The man convicted of planning a massive Indianapolis house explosion that killed two neighbors was sentenced Friday to life without parole.
A judge ordered the sentence for 46-year-old Mark Leonard, saying he was the main person behind the November 2012 blast that killed the couple and destroyed or damaged more than 80 homes.
"I do think he was the prime mover of these events," St. Joseph County Superior Court Judge John Marnocha said. "He orchestrated them."
Marnocha said Leonard turned the house into a bomb in what prosecutors described as a plot to trigger a natural gas explosion at his then-girlfriend's home to collect $300,000 in insurance.
A jury convicted Leonard on July 14 of murder, arson and conspiracy charges after his trial in South Bend, where it was moved because of extensive news coverage in Indianapolis. The explosion killed 34-year-old John "Dion" Longworth and his 36-year-old wife, Jennifer.
Leonard declined to speak during Friday's hearing as he plans to appeal his conviction. Defense attorney Diane Black expressed remorse to relatives of the Longworths and neighborhood residents, but maintained Leonard wasn't the ringleader.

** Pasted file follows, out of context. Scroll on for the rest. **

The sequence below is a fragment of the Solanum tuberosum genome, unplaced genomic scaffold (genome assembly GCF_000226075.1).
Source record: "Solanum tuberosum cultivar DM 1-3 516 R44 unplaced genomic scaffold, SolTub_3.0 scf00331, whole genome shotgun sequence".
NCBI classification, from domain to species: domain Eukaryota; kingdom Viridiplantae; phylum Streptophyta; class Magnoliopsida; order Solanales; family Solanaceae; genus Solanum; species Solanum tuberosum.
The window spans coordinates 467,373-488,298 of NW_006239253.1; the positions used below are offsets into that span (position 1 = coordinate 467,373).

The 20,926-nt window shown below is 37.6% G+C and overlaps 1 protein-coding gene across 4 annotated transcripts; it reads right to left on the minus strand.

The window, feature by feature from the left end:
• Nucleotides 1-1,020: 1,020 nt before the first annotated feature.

"He was not the one who set the plan in motion," she said.
Homeowner Monserrate Shirley has pleaded guilty to two conspiracy charges as part of a plea agreement. Leonard's half brother and two others are awaiting trial.
Marnocha determined Leonard was eligible for the life sentence because of factors that included the use of an explosive device, the multiple deaths and the fact that Dion Longworth burned to death.
The coroner said Jennifer Longworth was killed instantly in the blast.
Prosecutors alleged Leonard was the mastermind, plotting with his then-live-in girlfriend Shirley and his half brother Bob Leonard to use natural gas and gasoline to blow up the home.
Shirley, who testified against her former boyfriend, faces a possible sentence of 20 to 50 years in prison. Bob Leonard is scheduled to go on trial in Fort Wayne on Jan. 19 on the same charges that his brother faced.
Black has argued that life without parole for Leonard didn't measure up against the sentence Shirley is expected to receive. Black says Shirley was just as involved, but prosecutors portrayed her as a victim unable to make a decision.